Hendrik Wijdeveld is presented as a man of the cosmos in the exhibition ‘Plan The Impossible’ at the NAi. He was an isolated romantic who opposed the city as a machine for production and consumption and who returned to elementary systems found in the universe and in nature. An agreeable subject, since it’s wonderful to see how chaos is eliminated with simple models and all-in-one diagrams.
Although Wijdeveld (1885-1987) was persuaded to take on earthly commissions (for housing, interiors and graphic work) during his long life, the exhibition shows only his utopian work, and of that, just the highlights of this somewhat forgotten architect. The exhibition design itself underlines the cosmic and theatrical side of Wijdeveld the person and his creations. Occupying the centre of the dark space is a luminous core that takes the form of a round stretched projection screen, probably intended as the embodiment of the illuminated brain of the visionary. Wijdeveld orating in intoxicating fashion, cosmic impressions, shell structures and utopian design sketches all slide by on the screen to the accompaniment of passion music. Grouped all around are projects illuminated to make it look like they’re floating. This audio-visual immersion reflects Wijdeveld’s exhaustive discourse on exhibitions (included in the catalogue) in which he states that exhibitions shouldn’t be a static affair but, rather, ‘a joy forever’.
The Cityless City
The theatrical is apparent in everything – in the designs for theatres and decors, in the programmes for his monumental multi-purpose buildings, and in his animated way of communicating, but most of all in his designs for town and countryside. He made his most theatrical drawings in his search for the cityless city, a project to which he devoted more than 40 years of his life. He was way ahead of his time in how he looked beyond the city at the region. With his all-embracing approach he heralded the end of the city. The new ‘city’ was a huge open zone where people were free to develop as they wished. Towers in the form of crystals formed a dramatic décor in an endless landscape of distant vistas. These are drawings of a collective world seen from the sky, from the ground, and in the moonlight. In the background of that expansive landscape one can still make out the chaos of earlier eras in a cluttered city neatly encircled by a wall of tall houses. The design of Wijdeveld’s new city started with the landscape in which existing towns were scattered like crowned monuments or so-called Stadtkrone. On top of this landscape he laid a network of motorways and boulevards, and he also added new city monuments in the form of concentrated all-in-one structures.
A concrete example of such a cityless city is the National Park between Amsterdam and Zandvoort in which boulevards lined by residential towers connect the capital to the coast. He planned a Peoples’ Theatre in Amsterdam and a pier in Zandvoort to terminate the huge park. This huge mega-structure formed a centre of coastal pleasure: a beach, dwellings, theatre, shell museum, aquarium, fishermen’s’ island and infrastructure in one.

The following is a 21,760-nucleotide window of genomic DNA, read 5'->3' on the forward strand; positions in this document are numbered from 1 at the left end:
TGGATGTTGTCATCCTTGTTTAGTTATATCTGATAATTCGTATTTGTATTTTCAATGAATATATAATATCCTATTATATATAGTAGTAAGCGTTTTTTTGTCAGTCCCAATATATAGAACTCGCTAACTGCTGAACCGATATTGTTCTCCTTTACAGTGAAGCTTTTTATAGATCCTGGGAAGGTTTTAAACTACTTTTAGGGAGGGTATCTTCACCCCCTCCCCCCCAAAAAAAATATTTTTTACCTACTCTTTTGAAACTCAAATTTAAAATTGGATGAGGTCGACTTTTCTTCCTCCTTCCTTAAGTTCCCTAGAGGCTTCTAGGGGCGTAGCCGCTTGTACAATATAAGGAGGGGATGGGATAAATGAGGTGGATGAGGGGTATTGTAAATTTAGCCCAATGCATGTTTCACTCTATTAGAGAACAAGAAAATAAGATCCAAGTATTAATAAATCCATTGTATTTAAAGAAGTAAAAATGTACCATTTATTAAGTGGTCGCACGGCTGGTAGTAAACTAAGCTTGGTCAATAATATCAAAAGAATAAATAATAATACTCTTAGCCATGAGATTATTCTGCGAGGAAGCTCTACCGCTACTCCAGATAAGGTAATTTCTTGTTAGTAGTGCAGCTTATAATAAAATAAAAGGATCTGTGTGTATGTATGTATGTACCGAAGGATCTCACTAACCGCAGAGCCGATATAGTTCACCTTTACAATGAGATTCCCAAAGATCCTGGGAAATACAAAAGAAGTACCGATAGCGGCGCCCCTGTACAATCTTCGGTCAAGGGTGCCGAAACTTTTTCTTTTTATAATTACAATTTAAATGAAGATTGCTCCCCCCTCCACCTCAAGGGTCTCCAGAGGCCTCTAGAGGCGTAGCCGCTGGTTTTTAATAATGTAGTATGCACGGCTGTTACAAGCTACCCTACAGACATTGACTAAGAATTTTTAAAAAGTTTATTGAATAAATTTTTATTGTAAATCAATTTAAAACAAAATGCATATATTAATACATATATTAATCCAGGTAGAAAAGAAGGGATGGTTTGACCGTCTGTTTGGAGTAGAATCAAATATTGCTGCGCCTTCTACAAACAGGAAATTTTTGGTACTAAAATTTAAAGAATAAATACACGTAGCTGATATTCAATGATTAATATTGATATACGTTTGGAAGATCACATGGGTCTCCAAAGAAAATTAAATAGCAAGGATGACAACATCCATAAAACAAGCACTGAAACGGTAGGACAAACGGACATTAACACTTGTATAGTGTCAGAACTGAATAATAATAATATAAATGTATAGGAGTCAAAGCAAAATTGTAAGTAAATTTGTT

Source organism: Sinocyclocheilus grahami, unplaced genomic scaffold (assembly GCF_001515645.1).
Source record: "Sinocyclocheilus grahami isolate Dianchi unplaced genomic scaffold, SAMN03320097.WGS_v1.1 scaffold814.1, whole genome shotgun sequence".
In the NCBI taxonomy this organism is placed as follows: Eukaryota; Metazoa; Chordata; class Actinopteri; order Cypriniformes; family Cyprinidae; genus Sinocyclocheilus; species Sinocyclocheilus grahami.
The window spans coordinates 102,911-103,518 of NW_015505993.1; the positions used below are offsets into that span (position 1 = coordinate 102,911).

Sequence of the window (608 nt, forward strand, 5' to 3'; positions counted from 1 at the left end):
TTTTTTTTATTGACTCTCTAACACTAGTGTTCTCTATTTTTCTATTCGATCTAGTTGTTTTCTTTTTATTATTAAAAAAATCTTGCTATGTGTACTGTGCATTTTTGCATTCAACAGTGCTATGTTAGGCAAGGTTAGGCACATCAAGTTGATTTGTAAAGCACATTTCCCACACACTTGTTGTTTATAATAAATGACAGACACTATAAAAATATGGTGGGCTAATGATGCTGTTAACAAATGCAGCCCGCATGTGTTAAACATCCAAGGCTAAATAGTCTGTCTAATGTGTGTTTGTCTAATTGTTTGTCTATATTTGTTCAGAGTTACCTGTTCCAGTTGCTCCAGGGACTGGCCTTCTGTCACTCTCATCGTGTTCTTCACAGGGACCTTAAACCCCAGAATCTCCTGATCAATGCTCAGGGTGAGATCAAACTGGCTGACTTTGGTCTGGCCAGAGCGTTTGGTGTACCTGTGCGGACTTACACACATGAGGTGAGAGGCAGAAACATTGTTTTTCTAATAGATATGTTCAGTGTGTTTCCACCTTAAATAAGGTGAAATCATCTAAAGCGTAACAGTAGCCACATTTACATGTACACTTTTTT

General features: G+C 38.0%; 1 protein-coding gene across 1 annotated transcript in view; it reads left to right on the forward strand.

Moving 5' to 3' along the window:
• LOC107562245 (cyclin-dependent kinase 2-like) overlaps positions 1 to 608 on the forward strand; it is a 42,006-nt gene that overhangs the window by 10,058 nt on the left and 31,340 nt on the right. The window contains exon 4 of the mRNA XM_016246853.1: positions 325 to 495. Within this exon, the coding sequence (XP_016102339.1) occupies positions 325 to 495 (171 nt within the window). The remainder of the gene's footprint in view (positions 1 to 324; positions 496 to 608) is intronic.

Chaos and Order
As early as 1920 Wijdeveld was experimenting with the gradual dissolution of the city into the landscape in his alternative expansion plan for Amsterdam entitled ‘Chaos and Order’. More than 40 years before planning legislation was enacted, Wijdeveld wanted to protect the city from the approaching chaos of the Randstad. Outside the existing city, which was closed off again as a monument, he started afresh. He let the city dissolve permanently into the landscape in a perfect star-shape featuring identical green wedges. Chaos and clutter would disappear along the radials in an endless repetition of residential towers. ‘Chaos and order’ in fact represented his search for a universal model of urbanisation. To his American students he presented it as ‘a way to world planning’.
The beautiful thing about Wijdeveld’s drawings is that, no matter how utopian and infeasible the projects, they were always drawn with the utmost precision and accuracy. The plan for the Vondelpark and the pier complex are shown extensively: the Vondelpark theatre with a number of splendid atmospheric images and the pier complex with numerous plans, sections, elevations and bird’s-eye perspectives, each drawn more enthusiastically than the next one. You just wonder whether these were intended simply as utopian proposals. Or were they perhaps made in the conviction that they might very well be built one day?
The question is to what extent is Wijdeveld’s work relevant again today. Although his order theory and urbanisation models were a response to the urbanisation problems that stemmed from the increasingly mechanised and expanding city, his way of thinking took him back to the most elementary level of making cities and landscapes. The results were timeless designs that were relevant then and remain so today – that is, as long as we have to deal with urbanisation, mass recreation, infrastructure, and threatened nature.